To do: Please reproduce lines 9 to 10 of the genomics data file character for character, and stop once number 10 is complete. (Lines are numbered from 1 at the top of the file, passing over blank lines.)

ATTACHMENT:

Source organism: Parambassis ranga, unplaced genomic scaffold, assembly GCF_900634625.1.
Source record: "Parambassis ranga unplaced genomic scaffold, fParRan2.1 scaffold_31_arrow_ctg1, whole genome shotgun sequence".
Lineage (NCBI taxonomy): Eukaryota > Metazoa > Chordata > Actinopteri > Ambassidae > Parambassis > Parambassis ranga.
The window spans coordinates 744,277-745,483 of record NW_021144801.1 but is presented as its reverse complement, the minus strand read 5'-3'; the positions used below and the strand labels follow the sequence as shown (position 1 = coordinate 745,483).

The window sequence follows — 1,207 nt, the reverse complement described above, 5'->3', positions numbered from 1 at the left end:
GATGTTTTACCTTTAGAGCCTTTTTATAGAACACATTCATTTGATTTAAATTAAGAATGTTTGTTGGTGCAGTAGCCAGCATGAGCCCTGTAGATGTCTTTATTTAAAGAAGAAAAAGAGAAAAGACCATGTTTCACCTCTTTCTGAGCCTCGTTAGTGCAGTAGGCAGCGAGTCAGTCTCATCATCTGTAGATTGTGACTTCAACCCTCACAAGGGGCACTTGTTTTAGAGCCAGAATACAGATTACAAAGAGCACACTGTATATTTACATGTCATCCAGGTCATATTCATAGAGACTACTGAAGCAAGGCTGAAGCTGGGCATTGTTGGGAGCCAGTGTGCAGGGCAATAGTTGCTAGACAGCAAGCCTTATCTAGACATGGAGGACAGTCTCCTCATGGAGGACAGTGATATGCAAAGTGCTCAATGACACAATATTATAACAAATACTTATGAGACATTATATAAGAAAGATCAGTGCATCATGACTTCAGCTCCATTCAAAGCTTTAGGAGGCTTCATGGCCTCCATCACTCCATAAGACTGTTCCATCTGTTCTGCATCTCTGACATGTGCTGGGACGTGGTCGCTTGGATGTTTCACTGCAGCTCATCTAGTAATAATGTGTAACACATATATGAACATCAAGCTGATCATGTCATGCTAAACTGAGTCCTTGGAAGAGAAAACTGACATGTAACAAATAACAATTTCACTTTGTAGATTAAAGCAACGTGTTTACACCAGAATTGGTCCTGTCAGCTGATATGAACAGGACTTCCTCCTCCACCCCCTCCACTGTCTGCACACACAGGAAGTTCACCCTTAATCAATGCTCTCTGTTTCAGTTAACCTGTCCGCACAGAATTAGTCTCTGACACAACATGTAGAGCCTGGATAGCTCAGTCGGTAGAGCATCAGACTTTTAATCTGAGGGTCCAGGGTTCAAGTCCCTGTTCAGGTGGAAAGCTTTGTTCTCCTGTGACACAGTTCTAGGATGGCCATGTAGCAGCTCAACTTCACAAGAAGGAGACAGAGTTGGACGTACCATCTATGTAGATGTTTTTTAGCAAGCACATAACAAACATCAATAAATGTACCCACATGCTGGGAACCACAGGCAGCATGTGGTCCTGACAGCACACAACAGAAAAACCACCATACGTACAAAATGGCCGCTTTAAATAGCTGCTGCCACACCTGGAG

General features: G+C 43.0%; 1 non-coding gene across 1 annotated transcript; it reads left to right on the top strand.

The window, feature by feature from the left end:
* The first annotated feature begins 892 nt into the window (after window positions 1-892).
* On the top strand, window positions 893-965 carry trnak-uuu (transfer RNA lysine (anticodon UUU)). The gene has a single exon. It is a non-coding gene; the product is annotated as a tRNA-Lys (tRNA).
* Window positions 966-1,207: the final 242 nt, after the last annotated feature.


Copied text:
* The first annotated feature begins 892 nt into the window (after window positions 1-892).
* On the top strand, window positions 893-965 carry trnak-uuu (transfer RNA lysine (anticodon UUU)). The gene has a single exon. It is a non-coding gene; the product is annotated as a tRNA-Lys (tRNA).